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dc.contributor.authorRamos-Morales, Eva
dc.contributor.authorLyons, Laura
dc.contributor.authorde la Fuente Oliver, Gabriel
dc.contributor.authorBraganca, Radek
dc.contributor.authorNewbold, C. Jamie
dc.date.accessioned2019-08-01T07:57:52Z
dc.date.available2019-08-01T07:57:52Z
dc.date.issued2019-07-04
dc.identifier.issn0378-1097
dc.identifier.urihttp://hdl.handle.net/10459.1/66661
dc.description.abstractThe antiprotozoal effect of saponins varies according to both the structure of the sapogenin and the composition and linkage of the sugar moieties to the sapogenin. The effect of saponins on protozoa has been considered to be transient as it was thought that when saponins were deglycosilated to sapogenins in the rumen they became inactive; however, no studies have yet evaluated the antiprotozoal effect of sapogenins compared to their related saponins. The aims of this study were to evaluate the antiprotozoal effect of eighteen commercially available triterpenoid and steroid saponins and sapogenins in vitro, to investigate the effect of variations in the sugar moiety of related saponins and to compare different sapogenins bearing identical sugar moieties. Our results show that antiprotozoal activity is not an inherent feature of all saponins and that small variations in the structure of a compound can have a significant influence on their biological activity. Some sapogenins (20(S)-protopanaxatriol, asiatic acid and madecassic acid) inhibited protozoa activity to a greater extent than their corresponding saponins (Re and Rh1 and asiaticoside and madecassoside), thus the original hypothesis that the transient nature of the antiprotozoal action of saponins is due to the deglycosilation of saponins needs to be revisited.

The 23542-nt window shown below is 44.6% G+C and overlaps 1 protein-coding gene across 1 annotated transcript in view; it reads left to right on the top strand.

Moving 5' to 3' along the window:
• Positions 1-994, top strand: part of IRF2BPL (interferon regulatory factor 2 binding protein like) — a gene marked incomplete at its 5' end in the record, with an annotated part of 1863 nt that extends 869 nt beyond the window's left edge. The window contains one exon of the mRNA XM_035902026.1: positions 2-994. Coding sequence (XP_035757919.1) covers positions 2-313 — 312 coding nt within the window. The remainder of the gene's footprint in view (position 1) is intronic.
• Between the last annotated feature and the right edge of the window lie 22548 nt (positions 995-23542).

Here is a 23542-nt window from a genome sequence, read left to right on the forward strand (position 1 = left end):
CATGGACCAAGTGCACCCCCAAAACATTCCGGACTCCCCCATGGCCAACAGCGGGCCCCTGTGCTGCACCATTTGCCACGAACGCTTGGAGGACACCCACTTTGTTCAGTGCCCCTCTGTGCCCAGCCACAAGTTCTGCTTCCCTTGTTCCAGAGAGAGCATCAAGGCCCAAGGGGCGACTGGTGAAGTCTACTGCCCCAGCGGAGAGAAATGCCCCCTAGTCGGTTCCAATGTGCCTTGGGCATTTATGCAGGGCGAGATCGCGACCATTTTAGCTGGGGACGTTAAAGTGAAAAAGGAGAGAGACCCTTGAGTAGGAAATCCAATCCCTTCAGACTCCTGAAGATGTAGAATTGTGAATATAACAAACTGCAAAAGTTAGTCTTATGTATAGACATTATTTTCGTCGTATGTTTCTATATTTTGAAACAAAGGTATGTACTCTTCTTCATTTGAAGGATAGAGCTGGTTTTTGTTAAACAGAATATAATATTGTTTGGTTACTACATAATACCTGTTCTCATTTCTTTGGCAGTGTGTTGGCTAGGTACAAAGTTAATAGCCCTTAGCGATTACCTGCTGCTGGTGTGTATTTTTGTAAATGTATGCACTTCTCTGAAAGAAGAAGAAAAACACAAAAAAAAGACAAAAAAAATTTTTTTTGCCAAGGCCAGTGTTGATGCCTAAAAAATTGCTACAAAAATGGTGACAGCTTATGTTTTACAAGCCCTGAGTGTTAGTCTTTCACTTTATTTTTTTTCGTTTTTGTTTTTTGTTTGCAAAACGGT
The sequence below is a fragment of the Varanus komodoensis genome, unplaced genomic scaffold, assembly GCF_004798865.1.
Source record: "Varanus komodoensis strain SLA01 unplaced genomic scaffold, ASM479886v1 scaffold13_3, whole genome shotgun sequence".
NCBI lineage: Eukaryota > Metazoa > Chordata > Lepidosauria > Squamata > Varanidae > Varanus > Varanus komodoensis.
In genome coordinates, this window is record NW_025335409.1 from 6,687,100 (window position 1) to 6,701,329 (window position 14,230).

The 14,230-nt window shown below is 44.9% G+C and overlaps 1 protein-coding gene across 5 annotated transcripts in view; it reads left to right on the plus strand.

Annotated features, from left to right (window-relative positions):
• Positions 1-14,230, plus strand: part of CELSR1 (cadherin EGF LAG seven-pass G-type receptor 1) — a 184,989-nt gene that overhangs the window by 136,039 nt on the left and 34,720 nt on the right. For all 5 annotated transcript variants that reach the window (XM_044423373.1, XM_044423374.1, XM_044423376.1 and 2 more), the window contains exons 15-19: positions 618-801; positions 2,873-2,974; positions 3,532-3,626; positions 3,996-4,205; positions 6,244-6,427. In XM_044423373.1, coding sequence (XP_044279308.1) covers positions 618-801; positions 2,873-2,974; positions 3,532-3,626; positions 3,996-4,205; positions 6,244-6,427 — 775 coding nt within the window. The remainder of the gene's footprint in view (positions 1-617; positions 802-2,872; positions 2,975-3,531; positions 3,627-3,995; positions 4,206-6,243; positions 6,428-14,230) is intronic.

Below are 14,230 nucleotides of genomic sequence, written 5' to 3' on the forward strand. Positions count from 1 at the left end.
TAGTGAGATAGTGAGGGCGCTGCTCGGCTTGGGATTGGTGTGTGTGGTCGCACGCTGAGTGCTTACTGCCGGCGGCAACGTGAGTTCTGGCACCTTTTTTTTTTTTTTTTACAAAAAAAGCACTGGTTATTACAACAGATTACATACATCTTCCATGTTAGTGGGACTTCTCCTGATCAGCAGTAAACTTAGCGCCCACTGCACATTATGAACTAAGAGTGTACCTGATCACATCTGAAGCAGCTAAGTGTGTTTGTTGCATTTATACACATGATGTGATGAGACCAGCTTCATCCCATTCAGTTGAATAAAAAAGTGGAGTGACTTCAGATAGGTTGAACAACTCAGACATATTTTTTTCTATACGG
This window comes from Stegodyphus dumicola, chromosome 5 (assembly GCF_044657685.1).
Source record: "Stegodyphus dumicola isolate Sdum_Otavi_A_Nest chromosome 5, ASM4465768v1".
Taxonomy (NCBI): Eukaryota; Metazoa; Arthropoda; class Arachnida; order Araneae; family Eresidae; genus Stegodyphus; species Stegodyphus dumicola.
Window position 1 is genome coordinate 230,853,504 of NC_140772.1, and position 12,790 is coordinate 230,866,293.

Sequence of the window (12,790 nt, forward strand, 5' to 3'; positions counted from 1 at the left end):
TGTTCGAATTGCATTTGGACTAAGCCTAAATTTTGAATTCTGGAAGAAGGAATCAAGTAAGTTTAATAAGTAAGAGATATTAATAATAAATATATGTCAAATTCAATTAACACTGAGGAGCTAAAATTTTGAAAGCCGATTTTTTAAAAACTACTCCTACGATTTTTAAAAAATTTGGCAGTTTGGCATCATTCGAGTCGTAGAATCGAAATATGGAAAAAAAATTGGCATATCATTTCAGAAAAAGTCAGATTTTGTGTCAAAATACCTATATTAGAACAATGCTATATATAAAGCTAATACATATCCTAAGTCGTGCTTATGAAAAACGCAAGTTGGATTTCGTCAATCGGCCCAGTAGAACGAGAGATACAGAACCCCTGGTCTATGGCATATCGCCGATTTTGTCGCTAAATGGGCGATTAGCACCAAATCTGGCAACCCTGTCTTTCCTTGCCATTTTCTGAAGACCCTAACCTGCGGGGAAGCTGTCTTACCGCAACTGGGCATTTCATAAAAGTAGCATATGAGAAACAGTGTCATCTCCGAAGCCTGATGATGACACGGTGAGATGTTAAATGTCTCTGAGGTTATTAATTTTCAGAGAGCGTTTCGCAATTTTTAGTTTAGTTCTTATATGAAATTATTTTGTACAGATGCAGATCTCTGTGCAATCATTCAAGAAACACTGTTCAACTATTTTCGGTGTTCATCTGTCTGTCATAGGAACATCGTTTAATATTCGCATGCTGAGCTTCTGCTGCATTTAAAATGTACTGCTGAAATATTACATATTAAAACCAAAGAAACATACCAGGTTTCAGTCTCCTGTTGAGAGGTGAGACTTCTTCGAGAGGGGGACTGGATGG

dc.description.sponsorshipThis work was supported by the Innovate UK project ‘Ivy for ruminants’ Ref:101091. CJN thanks the Biotechnology and Biological Sciences Research Council, UK via grant number BB/J0013/1, for financial support.
dc.format.mimetypeapplication/pdf
dc.language.isoeng
dc.publisherOxford University Press
dc.relation.isformatofReproducció del document publicat a: https://doi.org/10.1093/femsle/fnz144
dc.relation.ispartofFems Microbiology Letters, 2019, vol. 366, num. 13, p. 1-7
dc.rightscc-by-nc (c) Federation of European Microbiological Societies, 2019
dc.rights.urihttps://creativecommons.org/licenses/by-nc/4.0/
dc.subjectAntiprotozoal activity
dc.subjectSapogenins
dc.subjectSaponins
dc.subject.classificationProtozous
dc.subject.classificationEstructura química
dc.subject.otherProtozoa
dc.subject.otherChemical structure
dc.titleNot all saponins have a greater antiprotozoal activity than their related sapogenins
dc.typeinfo:eu-repo/semantics/article
dc.date.updated2019-08-01T07:57:52Z
dc.identifier.idgrec028770
dc.type.versioninfo:eu-repo/semantics/publishedVersion
dc.rights.accessRightsinfo:eu-repo/semantics/openAccess
dc.identifier.doihttps://doi.org/10.1093/femsle/fnz144


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cc-by-nc (c) Federation of European Microbiological Societies, 2019
Except where otherwise noted, this item's license is described as cc-by-nc (c) Federation of European Microbiological Societies, 2019